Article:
January is Glaucoma Awareness Month, which encourages us to start the year thinking about our precious sense of vision and how to safeguard it.

Glaucoma is a thief – a silent “sight thief” associated with gradual and permanent vision loss caused by damage to the optic nerve. It is one of the leading causes of blindness worldwide.

Over 3 million people in the United States have glaucoma. That number, according to the National Eye Institute, is expected to increase to 4.2 million by the year 2030.

The World Health Organization says that more than 2 million people are blind due to glaucoma worldwide (about 120,000 of those are in the U.S.) and that 80 million people worldwide currently have glaucoma. Many of those individuals are unaware of their condition because glaucoma steals vision so gradually, over time. A person can lose as much as 40% of their vision without noticing a change! Due to our aging population, lack of awareness of symptoms, and failure to get regular eye exams, an epidemic of glaucoma-mediated blindness is a real possibility.

What is Glaucoma?

Glaucoma is a group of eye conditions that cause injury to the optic nerve due to high intra-ocular pressure (the pressure inside of the eye). The fluid that moves through the eye can become blocked off, causing a strain on the optic nerve. The optic nerve is unable to send the appropriate messages to the brain, causing vision to blur or get darker, typically starting with peripheral vision. As the condition progresses, the optic nerve deteriorates, and blind spots occur. Most forms of glaucoma are seen in middle-aged and elderly individuals.

Who is at risk for Glaucoma?

Those at highest risk include:

  • Age 55 and over
  • Black, Asian or Hispanic
  • Family history of glaucoma
  • Medical conditions including diabetes, migraines, high blood pressure and sickle cell anemia
  • High intra-ocular pressure
  • Corneas that are thin in the center
  • Extreme farsightedness or nearsightedness
  • Eye injuries or specific types of eye surgery
  • Extended use of corticosteroid medications, especially eye drops
  • Siblings of persons diagnosed with glaucoma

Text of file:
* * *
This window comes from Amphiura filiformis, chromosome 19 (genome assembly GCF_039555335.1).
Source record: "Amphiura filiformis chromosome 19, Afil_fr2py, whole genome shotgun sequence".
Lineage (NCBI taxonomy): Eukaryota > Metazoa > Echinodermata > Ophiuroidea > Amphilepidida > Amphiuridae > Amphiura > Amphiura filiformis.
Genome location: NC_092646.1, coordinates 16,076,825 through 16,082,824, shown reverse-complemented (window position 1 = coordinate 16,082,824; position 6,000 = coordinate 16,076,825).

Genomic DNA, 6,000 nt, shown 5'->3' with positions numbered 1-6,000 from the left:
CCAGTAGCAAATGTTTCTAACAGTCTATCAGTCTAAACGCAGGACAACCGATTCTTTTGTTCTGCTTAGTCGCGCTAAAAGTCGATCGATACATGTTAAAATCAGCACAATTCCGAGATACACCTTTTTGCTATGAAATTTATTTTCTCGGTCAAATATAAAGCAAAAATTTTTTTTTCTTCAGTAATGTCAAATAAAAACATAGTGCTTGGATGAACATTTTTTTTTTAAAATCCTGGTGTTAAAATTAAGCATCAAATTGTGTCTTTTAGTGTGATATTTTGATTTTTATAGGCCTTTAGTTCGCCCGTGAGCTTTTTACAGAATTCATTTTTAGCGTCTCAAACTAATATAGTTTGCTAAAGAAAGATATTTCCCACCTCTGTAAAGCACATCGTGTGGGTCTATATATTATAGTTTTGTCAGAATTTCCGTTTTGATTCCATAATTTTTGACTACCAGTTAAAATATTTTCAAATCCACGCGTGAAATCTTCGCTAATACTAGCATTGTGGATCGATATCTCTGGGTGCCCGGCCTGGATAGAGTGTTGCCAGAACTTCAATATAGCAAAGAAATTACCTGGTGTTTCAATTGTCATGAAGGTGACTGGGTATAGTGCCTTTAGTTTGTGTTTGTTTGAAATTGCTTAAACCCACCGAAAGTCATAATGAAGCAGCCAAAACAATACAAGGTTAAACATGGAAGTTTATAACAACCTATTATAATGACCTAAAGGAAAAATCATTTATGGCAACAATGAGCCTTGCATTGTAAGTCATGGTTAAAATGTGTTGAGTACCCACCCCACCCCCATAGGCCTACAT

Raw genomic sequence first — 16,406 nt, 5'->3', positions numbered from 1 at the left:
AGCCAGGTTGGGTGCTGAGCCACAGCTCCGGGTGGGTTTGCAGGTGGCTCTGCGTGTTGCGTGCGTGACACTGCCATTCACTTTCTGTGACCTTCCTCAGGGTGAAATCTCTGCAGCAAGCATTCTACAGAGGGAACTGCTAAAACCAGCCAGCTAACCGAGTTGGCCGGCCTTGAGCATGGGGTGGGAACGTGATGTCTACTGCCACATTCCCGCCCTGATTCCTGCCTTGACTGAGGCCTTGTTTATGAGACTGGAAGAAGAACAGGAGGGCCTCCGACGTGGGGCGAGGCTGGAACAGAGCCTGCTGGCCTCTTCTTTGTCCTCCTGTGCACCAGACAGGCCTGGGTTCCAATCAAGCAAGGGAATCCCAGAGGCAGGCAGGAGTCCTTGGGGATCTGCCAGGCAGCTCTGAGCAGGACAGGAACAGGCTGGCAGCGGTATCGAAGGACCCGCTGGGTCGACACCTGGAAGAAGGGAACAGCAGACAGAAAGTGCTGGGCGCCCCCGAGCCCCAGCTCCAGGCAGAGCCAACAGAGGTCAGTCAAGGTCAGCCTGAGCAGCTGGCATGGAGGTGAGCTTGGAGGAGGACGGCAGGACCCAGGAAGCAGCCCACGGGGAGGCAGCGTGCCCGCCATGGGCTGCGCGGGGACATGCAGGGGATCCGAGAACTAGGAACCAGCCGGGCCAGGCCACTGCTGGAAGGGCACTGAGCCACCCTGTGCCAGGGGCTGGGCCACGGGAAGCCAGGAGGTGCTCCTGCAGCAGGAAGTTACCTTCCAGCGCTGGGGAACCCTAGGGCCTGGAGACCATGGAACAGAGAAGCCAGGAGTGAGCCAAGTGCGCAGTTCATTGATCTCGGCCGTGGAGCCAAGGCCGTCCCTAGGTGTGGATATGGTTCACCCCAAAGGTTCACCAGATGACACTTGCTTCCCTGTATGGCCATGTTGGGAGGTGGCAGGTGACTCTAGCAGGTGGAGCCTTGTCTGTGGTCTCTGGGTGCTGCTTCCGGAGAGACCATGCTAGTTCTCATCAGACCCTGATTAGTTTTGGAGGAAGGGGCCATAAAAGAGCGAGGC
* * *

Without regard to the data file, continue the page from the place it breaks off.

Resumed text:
The Two Types of Primary Glaucoma

  1. Open-angle glaucoma: The most common form of glaucoma, it is caused by a blockage in the porous tissue around the eye. The primary drainage angle in the eye remains open but is unable to drain the fluid due to the blockage, and therefore the fluid build-up exerts pressure on the optic nerve. The only way to know if you have this type of glaucoma is by examination during your regular eye exam, which can be pivotal in saving your eyesight and preventing total vision loss.


  • No symptoms in early stages
  • Patchy blind spots in peripheral vision or side vision
  • Central vision affected in later stages
  1. Angle-closure glaucoma: This type of glaucoma is rarer and happens suddenly when the iris bulges, blocking or partially cutting off the drainage angle between the cornea and iris. It is a medical emergency that requires immediate attention.


  • Severe headache
  • Severe eye pain
  • Nausea or vomiting
  • Blurred vision
  • Halos or colored rings around lights
  • Eye redness

How to Manage Glaucoma

Detecting and managing glaucoma in its early stages may help slow its progression and prevent total vision loss. While there is no cure, glaucoma is highly treatable.

Here are some important points to remember.

  • Regular comprehensive eye examinations are the key. If you are 55 years old or over, be sure to see your optometrist at least once a year. If you are an at-risk patient with a family history, you may need screenings more frequently. Ask your optometrist how often you should be screened.
  • Be aware of your family’s eye health history. Glaucoma can be seen in families from generation to generation. While glaucoma can be hereditary, many people without a family history of the condition are diagnosed every year. Keep in mind: It’s possible that a family member had the condition but was undiagnosed.
  • Wear eye protection. Always wear eye protection when participating in sports or using power machinery or tools. Serious eye injuries can lead to glaucoma.
  • If you’ve been diagnosed with glaucoma, use your prescription eye drops regularly. These drops can significantly reduce the progress of intraocular eye pressure that causes glaucoma. Even if you have no symptoms, continue to use the drops as prescribed by your optometrist.

There is no cure for glaucoma, but comprehensive eye exams can identify your risks, and early intervention can prevent progressive damage to the optic nerve. The earlier glaucoma is diagnosed, the sooner you can begin a treatment plan to save your sight.

Call our office today to schedule a comprehensive eye exam. Knowledge is power: Know your risks and be proactive in protecting your eyesight.